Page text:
Idea Bubble     Assets classes are not the only things that can suffer bubble-like behavior – when prices become completely detached from value. Ideas can exhibit the same tendancy, when the assumption of validity of a hypothesis becomes completely detached from the data.
DrugBaron coined the term to describe the persistence of the amyloid hypothesis in Alzheimer’s Disease, which has survived repeated failures in huge, late-stage clinical trials with antibodies that clear amyloid in the CNS. Despite these failures, adherents (DrugBaron used the term acolytes to reflect the near-religious belief) question everything except the hypothesis, wondering if a different antibody, a different dose or a different patient population might yield a different response. The rational observer would of course consider such possibilities, but consider also the possibility that the central hypothesis is simply wrong.
Biology (and hence drug development) is particularly susceptible to such idea bubbles because of the sheer complexity.   It is always possible to construct an argument to explain away any particular observation. And it is these shifting sands that allow long-held hypotheses to survive the assault of even compelling counter-evidence. Much like post hoc data analysis, though, changing the goalposts after the new data emerges is only fooling yourself, and paves the way for ever greater waste of R&D dollars pursuing a doomed hypothesis.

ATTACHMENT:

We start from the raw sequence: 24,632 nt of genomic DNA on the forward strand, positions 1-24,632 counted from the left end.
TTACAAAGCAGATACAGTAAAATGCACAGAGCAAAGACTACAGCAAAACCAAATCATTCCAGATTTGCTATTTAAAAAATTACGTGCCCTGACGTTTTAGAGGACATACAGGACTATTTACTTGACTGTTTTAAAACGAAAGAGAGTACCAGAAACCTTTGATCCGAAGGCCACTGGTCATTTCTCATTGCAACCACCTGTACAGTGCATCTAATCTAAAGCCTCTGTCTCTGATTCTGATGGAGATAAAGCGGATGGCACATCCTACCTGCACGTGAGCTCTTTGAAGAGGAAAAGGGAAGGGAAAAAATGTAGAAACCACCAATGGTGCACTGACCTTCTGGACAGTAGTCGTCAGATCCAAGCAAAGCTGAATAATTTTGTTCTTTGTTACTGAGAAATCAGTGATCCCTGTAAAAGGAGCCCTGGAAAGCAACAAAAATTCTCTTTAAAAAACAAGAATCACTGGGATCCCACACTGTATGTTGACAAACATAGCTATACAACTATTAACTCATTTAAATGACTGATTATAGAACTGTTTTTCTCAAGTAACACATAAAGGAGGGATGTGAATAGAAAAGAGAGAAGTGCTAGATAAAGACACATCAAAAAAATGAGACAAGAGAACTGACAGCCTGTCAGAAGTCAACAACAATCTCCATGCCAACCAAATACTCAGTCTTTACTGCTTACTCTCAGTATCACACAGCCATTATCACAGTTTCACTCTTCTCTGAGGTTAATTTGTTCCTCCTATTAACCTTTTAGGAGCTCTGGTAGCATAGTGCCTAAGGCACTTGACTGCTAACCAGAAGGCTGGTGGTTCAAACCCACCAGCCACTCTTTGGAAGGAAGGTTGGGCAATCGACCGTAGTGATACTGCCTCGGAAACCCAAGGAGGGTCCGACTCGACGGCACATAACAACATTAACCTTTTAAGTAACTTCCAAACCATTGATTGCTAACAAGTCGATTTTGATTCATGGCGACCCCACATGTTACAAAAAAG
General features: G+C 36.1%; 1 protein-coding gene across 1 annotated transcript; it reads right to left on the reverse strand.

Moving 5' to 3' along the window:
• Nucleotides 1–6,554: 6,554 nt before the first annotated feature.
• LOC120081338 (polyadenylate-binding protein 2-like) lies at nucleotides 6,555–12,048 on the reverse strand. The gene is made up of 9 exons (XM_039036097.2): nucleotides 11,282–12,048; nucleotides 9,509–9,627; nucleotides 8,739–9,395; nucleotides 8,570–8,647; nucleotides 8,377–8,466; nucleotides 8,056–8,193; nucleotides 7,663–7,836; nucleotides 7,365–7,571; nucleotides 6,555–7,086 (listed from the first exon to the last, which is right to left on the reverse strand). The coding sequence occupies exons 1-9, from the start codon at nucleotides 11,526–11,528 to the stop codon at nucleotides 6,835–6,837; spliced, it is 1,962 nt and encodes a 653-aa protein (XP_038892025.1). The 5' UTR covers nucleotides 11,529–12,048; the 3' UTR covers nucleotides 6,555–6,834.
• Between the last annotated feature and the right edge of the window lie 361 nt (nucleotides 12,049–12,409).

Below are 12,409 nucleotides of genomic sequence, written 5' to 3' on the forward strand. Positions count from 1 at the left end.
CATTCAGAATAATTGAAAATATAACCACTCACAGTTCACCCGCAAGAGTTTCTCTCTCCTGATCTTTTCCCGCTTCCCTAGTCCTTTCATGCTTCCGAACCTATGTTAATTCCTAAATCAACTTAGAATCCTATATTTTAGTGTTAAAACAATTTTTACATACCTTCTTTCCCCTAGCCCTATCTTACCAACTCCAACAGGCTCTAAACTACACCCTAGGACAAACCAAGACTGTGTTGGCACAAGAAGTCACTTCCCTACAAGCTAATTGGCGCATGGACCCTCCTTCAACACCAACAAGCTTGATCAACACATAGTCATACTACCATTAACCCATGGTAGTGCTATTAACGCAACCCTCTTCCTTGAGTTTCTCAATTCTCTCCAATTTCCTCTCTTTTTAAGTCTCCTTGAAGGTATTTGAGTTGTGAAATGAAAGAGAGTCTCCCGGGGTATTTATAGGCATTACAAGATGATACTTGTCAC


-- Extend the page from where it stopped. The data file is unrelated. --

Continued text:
Incremental Innovation     Drug development is no different to any other technology: innovation proceeds mostly by evolution with only an occasional dose of revolution.   Unlike most other technologies, though, the ultra-long development cycle of pharma R&D mandates at least the hope of revolution when starting out on the long and winding path.
Its easy to think that small changes (like reformulated drugs, for example) can yield high returns when you see global players such as AstraZeneca buying companies like Omthera (with its fish oil product) for a billion dollars. But such deals depend on being very close to market, when the acquirer can finely judge the commercial proposition following launch.